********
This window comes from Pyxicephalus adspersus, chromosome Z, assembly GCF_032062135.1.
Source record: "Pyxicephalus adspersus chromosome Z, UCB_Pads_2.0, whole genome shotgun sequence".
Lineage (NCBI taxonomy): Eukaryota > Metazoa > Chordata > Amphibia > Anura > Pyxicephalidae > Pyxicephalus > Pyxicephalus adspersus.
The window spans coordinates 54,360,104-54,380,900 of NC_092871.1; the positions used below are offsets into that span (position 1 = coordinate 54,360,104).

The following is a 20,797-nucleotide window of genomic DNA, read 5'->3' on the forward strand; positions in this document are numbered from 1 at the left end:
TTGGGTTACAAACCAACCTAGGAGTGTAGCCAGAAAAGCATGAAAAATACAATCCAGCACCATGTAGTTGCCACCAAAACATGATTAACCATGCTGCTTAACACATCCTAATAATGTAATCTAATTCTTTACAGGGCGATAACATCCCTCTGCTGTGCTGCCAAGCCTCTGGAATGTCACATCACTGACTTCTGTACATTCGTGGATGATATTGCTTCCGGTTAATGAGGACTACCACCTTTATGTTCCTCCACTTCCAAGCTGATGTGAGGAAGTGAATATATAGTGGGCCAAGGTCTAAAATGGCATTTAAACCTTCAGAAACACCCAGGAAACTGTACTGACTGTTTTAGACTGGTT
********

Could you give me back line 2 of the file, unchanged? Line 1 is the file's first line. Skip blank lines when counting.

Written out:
Source record: "Pyxicephalus adspersus chromosome Z, UCB_Pads_2.0, whole genome shotgun sequence".